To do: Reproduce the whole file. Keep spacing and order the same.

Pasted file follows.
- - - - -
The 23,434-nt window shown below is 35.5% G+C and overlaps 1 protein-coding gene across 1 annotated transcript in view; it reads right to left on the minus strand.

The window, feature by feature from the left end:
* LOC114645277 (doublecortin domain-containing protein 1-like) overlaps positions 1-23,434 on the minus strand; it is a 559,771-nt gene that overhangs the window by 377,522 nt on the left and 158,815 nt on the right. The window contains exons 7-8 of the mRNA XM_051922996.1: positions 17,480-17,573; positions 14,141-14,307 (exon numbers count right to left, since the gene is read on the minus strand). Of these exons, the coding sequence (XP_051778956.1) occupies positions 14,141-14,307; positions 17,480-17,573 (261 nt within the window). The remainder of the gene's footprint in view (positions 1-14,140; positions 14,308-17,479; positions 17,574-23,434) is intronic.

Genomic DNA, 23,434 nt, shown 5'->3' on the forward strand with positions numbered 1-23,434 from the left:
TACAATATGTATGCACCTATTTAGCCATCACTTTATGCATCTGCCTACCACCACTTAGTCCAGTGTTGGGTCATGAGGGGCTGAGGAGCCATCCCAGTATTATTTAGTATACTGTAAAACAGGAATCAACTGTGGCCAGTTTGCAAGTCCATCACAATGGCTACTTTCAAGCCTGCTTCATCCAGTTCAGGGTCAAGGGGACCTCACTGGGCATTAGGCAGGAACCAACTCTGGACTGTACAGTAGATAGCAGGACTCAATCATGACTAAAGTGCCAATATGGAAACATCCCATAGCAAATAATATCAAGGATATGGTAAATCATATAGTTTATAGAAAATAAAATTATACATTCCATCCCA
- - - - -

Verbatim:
The 23,434-nt window shown below is 35.5% G+C and overlaps 1 protein-coding gene across 1 annotated transcript in view; it reads right to left on the minus strand.

The window, feature by feature from the left end:
* LOC114645277 (doublecortin domain-containing protein 1-like) overlaps positions 1-23,434 on the minus strand; it is a 559,771-nt gene that overhangs the window by 377,522 nt on the left and 158,815 nt on the right. The window contains exons 7-8 of the mRNA XM_051922996.1: positions 17,480-17,573; positions 14,141-14,307 (exon numbers count right to left, since the gene is read on the minus strand). Of these exons, the coding sequence (XP_051778956.1) occupies positions 14,141-14,307; positions 17,480-17,573 (261 nt within the window). The remainder of the gene's footprint in view (positions 1-14,140; positions 14,308-17,479; positions 17,574-23,434) is intronic.

Genomic DNA, 23,434 nt, shown 5'->3' on the forward strand with positions numbered 1-23,434 from the left:
TACAATATGTATGCACCTATTTAGCCATCACTTTATGCATCTGCCTACCACCACTTAGTCCAGTGTTGGGTCATGAGGGGCTGAGGAGCCATCCCAGTATTATTTAGTATACTGTAAAACAGGAATCAACTGTGGCCAGTTTGCAAGTCCATCACAATGGCTACTTTCAAGCCTGCTTCATCCAGTTCAGGGTCAAGGGGACCTCACTGGGCATTAGGCAGGAACCAACTCTGGACTGTACAGTAGATAGCAGGACTCAATCATGACTAAAGTGCCAATATGGAAACATCCCATAGCAAATAATATCAAGGATATGGTAAATCATATAGTTTATAGAAAATAAAATTATACATTCCATCCCA